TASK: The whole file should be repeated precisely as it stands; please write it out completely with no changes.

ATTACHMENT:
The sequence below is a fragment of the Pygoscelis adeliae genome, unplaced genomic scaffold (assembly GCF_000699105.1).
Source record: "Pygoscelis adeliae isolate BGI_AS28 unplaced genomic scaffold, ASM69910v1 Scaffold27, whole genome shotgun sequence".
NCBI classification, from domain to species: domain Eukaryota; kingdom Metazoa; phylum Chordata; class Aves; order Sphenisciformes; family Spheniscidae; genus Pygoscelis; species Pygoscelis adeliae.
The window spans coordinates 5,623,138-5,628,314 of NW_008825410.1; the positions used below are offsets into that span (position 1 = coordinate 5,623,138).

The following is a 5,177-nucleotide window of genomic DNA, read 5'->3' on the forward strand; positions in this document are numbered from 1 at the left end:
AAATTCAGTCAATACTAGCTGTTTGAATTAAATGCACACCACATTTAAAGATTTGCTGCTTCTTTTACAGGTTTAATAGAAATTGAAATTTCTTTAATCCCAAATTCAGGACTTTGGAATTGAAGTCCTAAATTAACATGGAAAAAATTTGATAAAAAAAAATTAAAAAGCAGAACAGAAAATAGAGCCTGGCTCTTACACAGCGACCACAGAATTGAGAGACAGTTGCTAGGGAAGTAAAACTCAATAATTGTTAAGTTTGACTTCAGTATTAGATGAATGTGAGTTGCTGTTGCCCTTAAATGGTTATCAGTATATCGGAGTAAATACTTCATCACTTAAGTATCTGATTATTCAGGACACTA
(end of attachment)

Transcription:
The sequence below is a fragment of the Pygoscelis adeliae genome, unplaced genomic scaffold (assembly GCF_000699105.1).
Source record: "Pygoscelis adeliae isolate BGI_AS28 unplaced genomic scaffold, ASM69910v1 Scaffold27, whole genome shotgun sequence".
NCBI classification, from domain to species: domain Eukaryota; kingdom Metazoa; phylum Chordata; class Aves; order Sphenisciformes; family Spheniscidae; genus Pygoscelis; species Pygoscelis adeliae.
The window spans coordinates 5,623,138-5,628,314 of NW_008825410.1; the positions used below are offsets into that span (position 1 = coordinate 5,623,138).

The following is a 5,177-nucleotide window of genomic DNA, read 5'->3' on the forward strand; positions in this document are numbered from 1 at the left end:
AAATTCAGTCAATACTAGCTGTTTGAATTAAATGCACACCACATTTAAAGATTTGCTGCTTCTTTTACAGGTTTAATAGAAATTGAAATTTCTTTAATCCCAAATTCAGGACTTTGGAATTGAAGTCCTAAATTAACATGGAAAAAATTTGATAAAAAAAAATTAAAAAGCAGAACAGAAAATAGAGCCTGGCTCTTACACAGCGACCACAGAATTGAGAGACAGTTGCTAGGGAAGTAAAACTCAATAATTGTTAAGTTTGACTTCAGTATTAGATGAATGTGAGTTGCTGTTGCCCTTAAATGGTTATCAGTATATCGGAGTAAATACTTCATCACTTAAGTATCTGATTATTCAGGACACTA